What’s 2020 Hopeful Jay Inslee’s Plan To Address The Immigration Crisis? ‘Attack Climate Change’

REUTERS/Lindsey Wasson

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Michael Bastasch DCNF Managing Editor
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Democratic Washington Governor Jay Inslee, a 2020 Democratic presidential candidate, told NBC’s Chuck Todd his plan to deal with the waves of Central American migrants seeking asylum at the southern border: “Attack climate change.”

“I would attack climate change because a lot of these people coming north are climate refugees. Not all of them, but a lot of them, and the fact that Donald Trump has waved the white flag of surrender is wrong,” Inslee said on Meet the Press Sunday morning.

Inslee, who is running a climate change-centric campaign, echoed claims made by a number of activists, experts and media outlets that man-made global warming is driving drought and crop disease in Central America, particularly Honduras, forcing farmers and laborers to head north.

Both former Vice President Al Gore and Democratic New York Rep. Alexandria Ocasio-Cortez have made similar claims, linking mass migration from Central America to the U.S. to climate change. (RELATED: Trump’s Latest Executive Action Could Alleviate A Huge Problem For The World’s Most Productive Oil Field)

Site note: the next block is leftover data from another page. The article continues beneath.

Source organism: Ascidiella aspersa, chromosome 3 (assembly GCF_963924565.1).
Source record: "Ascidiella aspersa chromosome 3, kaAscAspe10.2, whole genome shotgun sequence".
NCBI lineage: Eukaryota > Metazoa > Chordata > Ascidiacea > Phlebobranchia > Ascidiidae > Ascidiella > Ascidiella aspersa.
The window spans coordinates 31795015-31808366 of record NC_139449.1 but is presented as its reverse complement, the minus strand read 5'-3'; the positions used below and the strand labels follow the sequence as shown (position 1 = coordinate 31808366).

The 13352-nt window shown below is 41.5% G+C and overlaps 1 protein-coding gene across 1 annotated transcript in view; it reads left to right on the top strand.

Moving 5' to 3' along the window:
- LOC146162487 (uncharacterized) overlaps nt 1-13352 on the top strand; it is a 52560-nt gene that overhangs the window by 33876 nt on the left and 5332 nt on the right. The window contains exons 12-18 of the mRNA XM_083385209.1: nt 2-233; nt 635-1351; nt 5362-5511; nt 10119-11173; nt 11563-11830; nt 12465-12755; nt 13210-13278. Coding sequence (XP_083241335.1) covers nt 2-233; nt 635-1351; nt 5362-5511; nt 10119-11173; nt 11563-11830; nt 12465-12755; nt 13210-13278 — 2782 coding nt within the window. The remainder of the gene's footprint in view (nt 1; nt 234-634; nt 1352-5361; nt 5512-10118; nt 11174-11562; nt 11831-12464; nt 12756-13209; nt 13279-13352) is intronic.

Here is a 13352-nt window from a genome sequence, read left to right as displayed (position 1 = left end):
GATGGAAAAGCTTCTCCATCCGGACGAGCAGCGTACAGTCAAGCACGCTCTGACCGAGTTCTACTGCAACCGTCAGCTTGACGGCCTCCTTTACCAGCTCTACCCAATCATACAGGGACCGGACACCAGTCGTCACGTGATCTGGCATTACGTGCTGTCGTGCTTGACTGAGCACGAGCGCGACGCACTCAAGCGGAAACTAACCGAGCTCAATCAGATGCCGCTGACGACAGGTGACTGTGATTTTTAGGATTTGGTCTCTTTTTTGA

There’s not a lot of science to say human-caused climate change is driving extreme weather and crop problems in Central America right now. Climate models project increased drought in the region, but by the end of the century, not today.

The Intergovernmental Panel on Climate Change’s 2014 report found “low confidence in a global-scale observed trend in drought or dryness (lack of rainfall) since the middle of the 20th century.”

Inslee also addressed Trump’s proposal to bring refugees entering the U.S. to sanctuary cities, locales that do not coordinate with federal immigration officials.

Washington state Governor Jay Inslee hugs Noreus, 11, of Redmond, Washington during a news conference to announce his decision to seek the Democratic Party's nomination for president in 2020 at A&R Solar in Seattle

Washington state Governor Jay Inslee hugs Lucia Noreus, 11, of Redmond, Washington during a news conference to announce his decision to seek the Democratic Party’s nomination for president in 2020 at A&R Solar in Seattle, Washington, U.S., March 1, 2019. REUTERS/Lindsey Wasson.

“You can’t threaten somebody with something they’re not afraid of. And we are not afraid of diversity in the state of Washington,” Inslee told Todd.

When asked what he’d do about the immediate migrant situation, Inslee said “we have to be solution-based, not trolling on the internet-based.”

“We’ve got to make the asylum process work, and that means we have to have more channels, more hearing officers to simply be able to process these cases,” Inslee said. “Look, you don’t change the law just because you have more cases in the system or get rid of judges as [Trump] has suggested.”

“We need more processing facilities to help these folks, and, yes, while they are waiting for these asylum hearings, we are welcoming them to the state of Washington because we have these folks frequently become pillars of our communities,” Inslee said.

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